Black Ops Episode 20 – Difficulty Is Kind of the Point [CLIP]

After over a year, we’re back with a new Black Ops podcast, now exclusive to our Patreon supporters, we join Joe Preti to continue our conversation from last month.

We talk about Mike’s acquisition of a hardcover omnibus collection of the 1983’s Official Handbook of the Marvel Universe, a remarkable creation of a pre-internet age and a time capsule of a time gone by, and wax nostalgic for why obsolete continuity can be a treasure to revisit.

We dive into one of the more contentious discussions on the topic of video games: difficulty settings. Where some games like Bloodborne and Demon’s Souls strive for unforgiving challenge, other games are trying to make themselves more accessible and less frustrating through “Story mode” difficulty that doesn’t try to murder you.

And then there’s the Battletoads jet ski level…

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Fun Size Episode 30 – That’s My Kind of Garbage!

We’re back to dive into an overstuffed grab bag of off-topic nonsense with Roz Townsend, and we grapple with the important questions that keep us up at night.

Is Colonel Sanders the closest thing we have to an American Time Lord? What are our favorite fictional restaurants? Are self-published fan zines a lost art? Are skunks a form of Pokémon? Did Freddie Mercury go super saiyan in the ’80s? Are modern video game mechanics inaccessible to people who didn’t grow up with them?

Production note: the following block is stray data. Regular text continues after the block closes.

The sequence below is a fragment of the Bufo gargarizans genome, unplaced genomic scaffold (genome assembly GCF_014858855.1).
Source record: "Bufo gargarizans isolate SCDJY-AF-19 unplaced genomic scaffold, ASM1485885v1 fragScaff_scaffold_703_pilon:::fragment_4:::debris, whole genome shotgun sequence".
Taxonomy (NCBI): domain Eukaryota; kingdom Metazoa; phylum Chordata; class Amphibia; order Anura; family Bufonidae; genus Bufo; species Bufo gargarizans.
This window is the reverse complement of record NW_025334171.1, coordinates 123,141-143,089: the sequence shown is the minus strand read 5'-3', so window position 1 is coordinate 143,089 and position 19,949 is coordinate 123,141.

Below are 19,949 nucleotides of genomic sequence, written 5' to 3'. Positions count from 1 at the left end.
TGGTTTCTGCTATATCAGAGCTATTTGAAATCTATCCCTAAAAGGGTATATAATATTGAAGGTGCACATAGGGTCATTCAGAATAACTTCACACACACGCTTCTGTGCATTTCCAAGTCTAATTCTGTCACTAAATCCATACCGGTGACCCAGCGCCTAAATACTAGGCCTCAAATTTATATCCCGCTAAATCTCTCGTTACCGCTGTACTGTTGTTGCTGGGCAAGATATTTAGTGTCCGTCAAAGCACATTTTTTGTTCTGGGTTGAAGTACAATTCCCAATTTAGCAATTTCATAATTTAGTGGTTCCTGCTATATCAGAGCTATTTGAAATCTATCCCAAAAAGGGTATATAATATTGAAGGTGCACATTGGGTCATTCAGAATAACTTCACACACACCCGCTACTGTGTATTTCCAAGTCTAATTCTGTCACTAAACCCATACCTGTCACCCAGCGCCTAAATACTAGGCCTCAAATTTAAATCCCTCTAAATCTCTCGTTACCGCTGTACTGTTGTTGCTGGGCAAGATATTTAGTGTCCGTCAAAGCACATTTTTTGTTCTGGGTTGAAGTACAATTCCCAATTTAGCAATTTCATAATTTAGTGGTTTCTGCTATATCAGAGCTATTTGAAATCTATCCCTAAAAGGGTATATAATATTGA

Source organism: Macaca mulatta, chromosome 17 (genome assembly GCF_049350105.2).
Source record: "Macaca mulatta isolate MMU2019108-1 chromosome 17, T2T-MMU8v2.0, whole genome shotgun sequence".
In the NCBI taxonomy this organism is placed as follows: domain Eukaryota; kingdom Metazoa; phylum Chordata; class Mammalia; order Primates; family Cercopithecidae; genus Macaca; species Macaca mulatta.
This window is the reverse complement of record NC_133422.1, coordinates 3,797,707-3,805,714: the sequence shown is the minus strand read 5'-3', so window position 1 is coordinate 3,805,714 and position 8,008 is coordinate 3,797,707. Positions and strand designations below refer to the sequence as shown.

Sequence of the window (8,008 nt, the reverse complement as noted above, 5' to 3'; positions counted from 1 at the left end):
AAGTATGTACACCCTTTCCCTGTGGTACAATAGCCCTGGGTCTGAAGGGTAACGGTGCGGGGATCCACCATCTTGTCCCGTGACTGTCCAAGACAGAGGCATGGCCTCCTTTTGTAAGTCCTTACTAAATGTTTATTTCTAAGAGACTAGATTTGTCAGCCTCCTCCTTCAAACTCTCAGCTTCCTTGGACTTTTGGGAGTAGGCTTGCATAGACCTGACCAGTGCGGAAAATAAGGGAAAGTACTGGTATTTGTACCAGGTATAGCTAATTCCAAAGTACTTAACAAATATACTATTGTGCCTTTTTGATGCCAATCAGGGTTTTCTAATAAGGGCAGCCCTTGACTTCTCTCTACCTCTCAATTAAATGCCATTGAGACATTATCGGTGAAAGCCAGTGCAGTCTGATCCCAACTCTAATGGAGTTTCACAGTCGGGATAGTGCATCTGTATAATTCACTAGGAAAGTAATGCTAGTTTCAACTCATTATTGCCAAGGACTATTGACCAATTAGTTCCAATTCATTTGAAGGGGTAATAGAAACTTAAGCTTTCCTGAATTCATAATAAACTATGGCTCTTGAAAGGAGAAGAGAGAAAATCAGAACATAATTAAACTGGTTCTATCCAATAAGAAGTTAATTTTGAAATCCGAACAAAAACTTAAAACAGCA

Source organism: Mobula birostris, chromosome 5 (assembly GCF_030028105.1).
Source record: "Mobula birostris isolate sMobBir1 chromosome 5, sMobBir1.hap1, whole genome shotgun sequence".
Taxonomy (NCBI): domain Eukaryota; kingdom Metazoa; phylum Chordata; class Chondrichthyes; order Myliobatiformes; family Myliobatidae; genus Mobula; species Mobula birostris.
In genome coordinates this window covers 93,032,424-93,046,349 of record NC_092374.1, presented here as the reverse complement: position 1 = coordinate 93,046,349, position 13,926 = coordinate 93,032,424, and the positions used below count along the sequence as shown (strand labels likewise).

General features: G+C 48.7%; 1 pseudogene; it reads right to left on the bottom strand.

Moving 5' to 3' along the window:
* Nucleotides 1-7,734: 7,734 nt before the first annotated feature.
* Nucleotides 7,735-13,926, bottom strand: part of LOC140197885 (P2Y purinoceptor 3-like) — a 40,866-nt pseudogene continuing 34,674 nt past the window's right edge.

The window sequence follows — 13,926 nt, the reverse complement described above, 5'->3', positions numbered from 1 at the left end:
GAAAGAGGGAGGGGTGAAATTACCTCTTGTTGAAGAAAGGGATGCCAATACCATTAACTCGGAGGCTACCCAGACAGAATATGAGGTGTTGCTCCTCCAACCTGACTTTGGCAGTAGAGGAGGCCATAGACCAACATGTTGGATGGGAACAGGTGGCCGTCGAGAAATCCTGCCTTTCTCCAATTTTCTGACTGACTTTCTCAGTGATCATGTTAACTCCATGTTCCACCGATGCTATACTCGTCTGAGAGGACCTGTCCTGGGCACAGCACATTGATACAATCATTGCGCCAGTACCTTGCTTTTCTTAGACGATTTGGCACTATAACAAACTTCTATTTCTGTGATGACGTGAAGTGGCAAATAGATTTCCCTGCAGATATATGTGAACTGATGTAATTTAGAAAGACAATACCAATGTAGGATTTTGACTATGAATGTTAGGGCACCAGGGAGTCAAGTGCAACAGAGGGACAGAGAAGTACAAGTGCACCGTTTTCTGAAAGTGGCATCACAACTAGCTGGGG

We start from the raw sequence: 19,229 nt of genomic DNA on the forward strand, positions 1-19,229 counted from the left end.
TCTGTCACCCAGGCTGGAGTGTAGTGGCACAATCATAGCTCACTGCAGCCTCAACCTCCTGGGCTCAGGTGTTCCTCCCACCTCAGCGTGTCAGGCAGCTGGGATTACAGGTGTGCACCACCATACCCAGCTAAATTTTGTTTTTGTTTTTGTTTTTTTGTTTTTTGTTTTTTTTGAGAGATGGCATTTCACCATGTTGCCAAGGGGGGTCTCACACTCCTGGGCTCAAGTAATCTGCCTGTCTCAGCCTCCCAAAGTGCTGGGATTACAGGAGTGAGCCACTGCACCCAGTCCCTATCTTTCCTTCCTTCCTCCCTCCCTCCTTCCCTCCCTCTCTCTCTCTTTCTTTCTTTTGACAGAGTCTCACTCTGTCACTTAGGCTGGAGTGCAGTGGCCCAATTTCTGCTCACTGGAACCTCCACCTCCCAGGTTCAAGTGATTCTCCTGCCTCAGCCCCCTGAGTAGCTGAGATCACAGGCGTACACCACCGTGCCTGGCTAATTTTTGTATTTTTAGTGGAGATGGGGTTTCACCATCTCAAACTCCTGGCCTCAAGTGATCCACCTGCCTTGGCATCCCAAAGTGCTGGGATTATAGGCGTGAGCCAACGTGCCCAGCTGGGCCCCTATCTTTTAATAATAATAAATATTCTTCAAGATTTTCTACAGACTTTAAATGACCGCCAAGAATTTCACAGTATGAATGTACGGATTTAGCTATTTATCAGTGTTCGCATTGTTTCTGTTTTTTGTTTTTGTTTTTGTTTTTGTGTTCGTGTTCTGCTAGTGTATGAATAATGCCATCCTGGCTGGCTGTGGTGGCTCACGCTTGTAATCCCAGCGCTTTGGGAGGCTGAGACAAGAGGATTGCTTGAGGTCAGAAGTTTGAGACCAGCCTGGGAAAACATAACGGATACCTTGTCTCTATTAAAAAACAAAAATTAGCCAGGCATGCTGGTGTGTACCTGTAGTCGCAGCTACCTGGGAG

Plus, Casey becomes annoyed at a group of small children not being as entranced by My Neighbor Totoro as he is, and we all betray our socialist leanings.

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Episode 27 – Open World Video Games

skyrim

“I was an adventurer like you, then I took an arrow in the knee.”

Mike and Casey completely abandon their quests to consolidate their pixelated criminal empires and save the kingdom from dragons, so that they can play darts and brew potions with video game journalist and YouTuber Kinsey Burke, and returning panelist Patrick Johnson.

Our non-essential side quest? To dig into the massive phenomenon of Open World Video Games. From Fallout 3, to Skyrim, to Grand Theft Auto V,  there is an video games where the storyline is optional and immersive player-initiated exploration are their biggest sell points.

What is the appeal of a game that lets you make your own agenda in a fictional city, or epic fantasy realm or post-apocalyptic future? What are the limits of a game that aspires to let you be and do anything you want?

And why are these games so damned buggy?

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Music: 
“Welcome to Los Santos” from Grand Theft Auto V by Oh No

Previously titled: “The World Doesn’t Look Bright for Us Completionists”